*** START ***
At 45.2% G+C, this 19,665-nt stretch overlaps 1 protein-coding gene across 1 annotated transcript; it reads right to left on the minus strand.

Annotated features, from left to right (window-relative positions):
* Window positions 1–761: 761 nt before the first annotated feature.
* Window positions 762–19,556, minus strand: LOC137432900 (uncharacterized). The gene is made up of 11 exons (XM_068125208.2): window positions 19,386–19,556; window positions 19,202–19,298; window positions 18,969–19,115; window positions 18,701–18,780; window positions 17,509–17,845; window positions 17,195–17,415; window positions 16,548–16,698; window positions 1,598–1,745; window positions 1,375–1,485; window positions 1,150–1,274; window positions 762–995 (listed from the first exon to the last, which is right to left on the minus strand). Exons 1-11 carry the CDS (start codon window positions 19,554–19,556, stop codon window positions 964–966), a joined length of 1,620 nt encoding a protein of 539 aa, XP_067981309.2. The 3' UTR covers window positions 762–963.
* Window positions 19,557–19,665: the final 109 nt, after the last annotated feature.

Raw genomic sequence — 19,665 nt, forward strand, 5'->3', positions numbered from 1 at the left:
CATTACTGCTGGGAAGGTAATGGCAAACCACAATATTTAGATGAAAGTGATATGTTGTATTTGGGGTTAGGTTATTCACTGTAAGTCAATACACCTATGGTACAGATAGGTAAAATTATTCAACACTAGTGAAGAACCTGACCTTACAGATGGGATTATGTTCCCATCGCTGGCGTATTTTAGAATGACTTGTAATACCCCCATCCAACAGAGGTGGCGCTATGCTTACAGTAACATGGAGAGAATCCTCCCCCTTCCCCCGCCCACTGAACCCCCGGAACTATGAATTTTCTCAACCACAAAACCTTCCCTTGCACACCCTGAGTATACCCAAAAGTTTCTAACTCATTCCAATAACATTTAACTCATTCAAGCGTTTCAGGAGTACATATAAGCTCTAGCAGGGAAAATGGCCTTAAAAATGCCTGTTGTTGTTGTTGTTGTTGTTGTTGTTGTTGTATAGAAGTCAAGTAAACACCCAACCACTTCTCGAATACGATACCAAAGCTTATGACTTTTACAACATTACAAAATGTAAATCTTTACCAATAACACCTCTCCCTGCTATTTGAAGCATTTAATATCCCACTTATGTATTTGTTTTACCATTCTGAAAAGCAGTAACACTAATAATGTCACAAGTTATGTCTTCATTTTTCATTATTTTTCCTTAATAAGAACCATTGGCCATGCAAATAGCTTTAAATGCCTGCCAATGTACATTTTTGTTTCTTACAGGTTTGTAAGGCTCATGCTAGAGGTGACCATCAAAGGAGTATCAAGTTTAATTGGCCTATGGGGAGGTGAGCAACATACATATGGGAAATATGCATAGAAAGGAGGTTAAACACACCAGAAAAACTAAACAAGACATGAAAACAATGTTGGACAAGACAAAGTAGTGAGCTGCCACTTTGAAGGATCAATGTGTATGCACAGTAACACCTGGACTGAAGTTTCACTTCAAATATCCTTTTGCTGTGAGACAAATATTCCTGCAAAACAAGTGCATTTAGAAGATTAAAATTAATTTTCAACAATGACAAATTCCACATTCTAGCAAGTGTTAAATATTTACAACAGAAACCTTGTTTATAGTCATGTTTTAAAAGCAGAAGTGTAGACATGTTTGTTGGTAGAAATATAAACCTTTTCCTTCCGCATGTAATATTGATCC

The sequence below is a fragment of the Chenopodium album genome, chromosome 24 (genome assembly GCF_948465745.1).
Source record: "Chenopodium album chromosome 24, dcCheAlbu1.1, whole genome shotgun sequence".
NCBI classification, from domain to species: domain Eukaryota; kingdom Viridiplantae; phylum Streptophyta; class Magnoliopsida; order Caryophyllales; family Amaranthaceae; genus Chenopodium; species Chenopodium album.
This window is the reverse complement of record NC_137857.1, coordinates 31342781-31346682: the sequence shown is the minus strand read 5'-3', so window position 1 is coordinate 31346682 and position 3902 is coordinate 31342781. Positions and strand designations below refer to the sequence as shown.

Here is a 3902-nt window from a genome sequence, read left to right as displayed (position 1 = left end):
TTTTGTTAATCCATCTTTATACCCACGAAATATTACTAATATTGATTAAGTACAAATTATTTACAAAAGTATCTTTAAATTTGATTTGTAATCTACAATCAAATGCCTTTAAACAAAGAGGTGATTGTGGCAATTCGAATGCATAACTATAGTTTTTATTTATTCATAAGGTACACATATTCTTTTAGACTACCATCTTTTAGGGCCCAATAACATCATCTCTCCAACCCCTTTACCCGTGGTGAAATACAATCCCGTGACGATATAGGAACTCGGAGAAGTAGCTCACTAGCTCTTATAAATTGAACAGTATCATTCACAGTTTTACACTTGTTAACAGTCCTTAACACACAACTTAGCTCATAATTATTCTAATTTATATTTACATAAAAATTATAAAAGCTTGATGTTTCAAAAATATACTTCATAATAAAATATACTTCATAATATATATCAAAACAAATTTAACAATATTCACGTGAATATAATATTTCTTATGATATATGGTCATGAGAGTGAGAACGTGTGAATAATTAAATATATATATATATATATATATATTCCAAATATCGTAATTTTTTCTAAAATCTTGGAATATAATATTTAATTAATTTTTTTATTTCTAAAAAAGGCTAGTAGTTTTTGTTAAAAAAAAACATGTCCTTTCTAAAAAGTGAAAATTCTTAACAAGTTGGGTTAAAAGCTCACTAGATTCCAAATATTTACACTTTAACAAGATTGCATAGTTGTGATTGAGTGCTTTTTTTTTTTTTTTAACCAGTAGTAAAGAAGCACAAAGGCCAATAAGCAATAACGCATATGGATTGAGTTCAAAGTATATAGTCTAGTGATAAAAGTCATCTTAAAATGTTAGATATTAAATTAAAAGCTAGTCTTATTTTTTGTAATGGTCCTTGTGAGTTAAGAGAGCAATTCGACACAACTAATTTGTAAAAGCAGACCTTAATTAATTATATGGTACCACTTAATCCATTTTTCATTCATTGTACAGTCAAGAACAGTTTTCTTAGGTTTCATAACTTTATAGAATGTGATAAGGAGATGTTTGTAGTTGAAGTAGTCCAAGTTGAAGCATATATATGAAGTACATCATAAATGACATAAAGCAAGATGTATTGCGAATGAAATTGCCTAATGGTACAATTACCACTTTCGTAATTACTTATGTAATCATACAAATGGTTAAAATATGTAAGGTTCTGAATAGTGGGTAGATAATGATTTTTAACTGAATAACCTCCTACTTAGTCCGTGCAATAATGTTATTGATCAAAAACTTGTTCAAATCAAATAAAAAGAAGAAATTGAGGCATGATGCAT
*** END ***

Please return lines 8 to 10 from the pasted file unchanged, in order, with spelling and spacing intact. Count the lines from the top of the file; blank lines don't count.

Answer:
The sequence below is a fragment of the Chenopodium album genome, chromosome 24 (genome assembly GCF_948465745.1).
Source record: "Chenopodium album chromosome 24, dcCheAlbu1.1, whole genome shotgun sequence".
NCBI classification, from domain to species: domain Eukaryota; kingdom Viridiplantae; phylum Streptophyta; class Magnoliopsida; order Caryophyllales; family Amaranthaceae; genus Chenopodium; species Chenopodium album.